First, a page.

Gray wolfWe need your help more than ever to fight this year's battles and defend imperiled wildlife from politically motivated attacks. Wolves, long-eared bats, manatees, grizzly bears and many more animals and plants all stand to lose critical protections this year if industry interests successfully lobby their way through Capitol Hill and the Fish and Wildlife Service.

Since the Supreme Court's Citizens United ruling in 2010, our democratic process has been awash in corporate money, and legislative attacks on the Endangered Species Act have increased by 600 percent. This year alone six new bills have already targeted wolves in Oregon, Wyoming and the Great Lakes region.

To protect wildlife and keep the pressure on politicians and agencies, the Center is building our network of activists across the country -- people who are willing to step up and call representatives, attend hearings, write letters to the editor and make noise at rallies. That's where you come in.

Ready to get involved? Sign up now to become an Endangered Species Activist.

Ask Dr. Donley: Does Meat Contain Pesticides?

Ask Dr. DonleyPesticides reign in the world of conventionally farmed produce, permeating fruits and veggies in supermarkets everywhere. But what about animal products? If chicken feed is laced with pesticides and cows crunch chemical-coated grass, will fowls be foul with toxins and pop out polluted eggs, and does poison lurk in hamburger meat? Inquiring minds want to know.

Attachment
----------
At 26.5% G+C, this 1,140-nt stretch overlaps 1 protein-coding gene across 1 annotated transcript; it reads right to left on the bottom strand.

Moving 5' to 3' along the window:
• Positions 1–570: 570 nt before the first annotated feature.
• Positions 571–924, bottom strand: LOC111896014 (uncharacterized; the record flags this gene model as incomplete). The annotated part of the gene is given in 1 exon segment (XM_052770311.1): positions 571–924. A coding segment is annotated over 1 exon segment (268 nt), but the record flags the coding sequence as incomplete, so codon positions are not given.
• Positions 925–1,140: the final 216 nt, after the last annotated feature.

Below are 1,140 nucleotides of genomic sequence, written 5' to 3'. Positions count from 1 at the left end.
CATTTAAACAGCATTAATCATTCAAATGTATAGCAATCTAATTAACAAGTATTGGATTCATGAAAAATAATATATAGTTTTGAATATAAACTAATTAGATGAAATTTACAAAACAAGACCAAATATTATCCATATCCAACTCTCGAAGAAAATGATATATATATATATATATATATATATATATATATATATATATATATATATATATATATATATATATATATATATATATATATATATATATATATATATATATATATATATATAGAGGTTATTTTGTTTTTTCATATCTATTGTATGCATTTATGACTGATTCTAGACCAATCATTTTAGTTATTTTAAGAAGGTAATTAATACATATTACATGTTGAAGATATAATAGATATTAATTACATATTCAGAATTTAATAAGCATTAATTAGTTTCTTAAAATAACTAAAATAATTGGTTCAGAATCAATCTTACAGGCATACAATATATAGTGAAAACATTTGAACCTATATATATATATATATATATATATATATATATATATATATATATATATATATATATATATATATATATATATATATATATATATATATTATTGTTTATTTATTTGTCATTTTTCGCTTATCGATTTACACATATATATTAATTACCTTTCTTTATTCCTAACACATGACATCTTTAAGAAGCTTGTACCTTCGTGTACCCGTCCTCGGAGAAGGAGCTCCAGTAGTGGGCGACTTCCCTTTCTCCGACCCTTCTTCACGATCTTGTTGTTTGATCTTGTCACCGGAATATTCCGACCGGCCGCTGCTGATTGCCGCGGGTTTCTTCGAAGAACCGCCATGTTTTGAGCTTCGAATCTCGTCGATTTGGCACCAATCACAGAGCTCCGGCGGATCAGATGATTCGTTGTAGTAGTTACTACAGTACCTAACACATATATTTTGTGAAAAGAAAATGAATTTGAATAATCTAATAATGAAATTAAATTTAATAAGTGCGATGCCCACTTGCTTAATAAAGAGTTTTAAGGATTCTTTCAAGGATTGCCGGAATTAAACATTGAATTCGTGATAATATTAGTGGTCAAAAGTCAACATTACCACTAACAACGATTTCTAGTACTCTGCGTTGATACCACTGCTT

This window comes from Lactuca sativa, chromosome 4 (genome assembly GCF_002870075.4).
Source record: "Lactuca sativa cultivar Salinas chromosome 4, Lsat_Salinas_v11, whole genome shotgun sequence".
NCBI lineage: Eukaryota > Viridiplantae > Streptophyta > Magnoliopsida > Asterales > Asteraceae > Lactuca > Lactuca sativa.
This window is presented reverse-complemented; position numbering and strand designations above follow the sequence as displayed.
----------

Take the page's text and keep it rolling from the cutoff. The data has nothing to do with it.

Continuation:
Enter the Center's environmental health scientist Dr. Nathan Donley, author of a new column devoted to resolving questions about how environmental toxins affect people, wildlife and ecosystems.

The good doctor's short answer to the meat/pesticide query? Affirmative.

For his longer answer, check out (and like and share) the latest installment of "Ask Dr. Donley" on Medium.

Protect California's Drinking Water From Toxic Oil Waste -- Take Action

PumpjackCalifornia state oil regulators recently submitted an application to the U.S. Environmental Protection Agency that should have everyone in the state on high alert. The request? They want the feds to exempt a San Luis Obispo aquifer from protection under the Safe Drinking Water Act -- so it can be used as a dumping ground for drilling and fracking.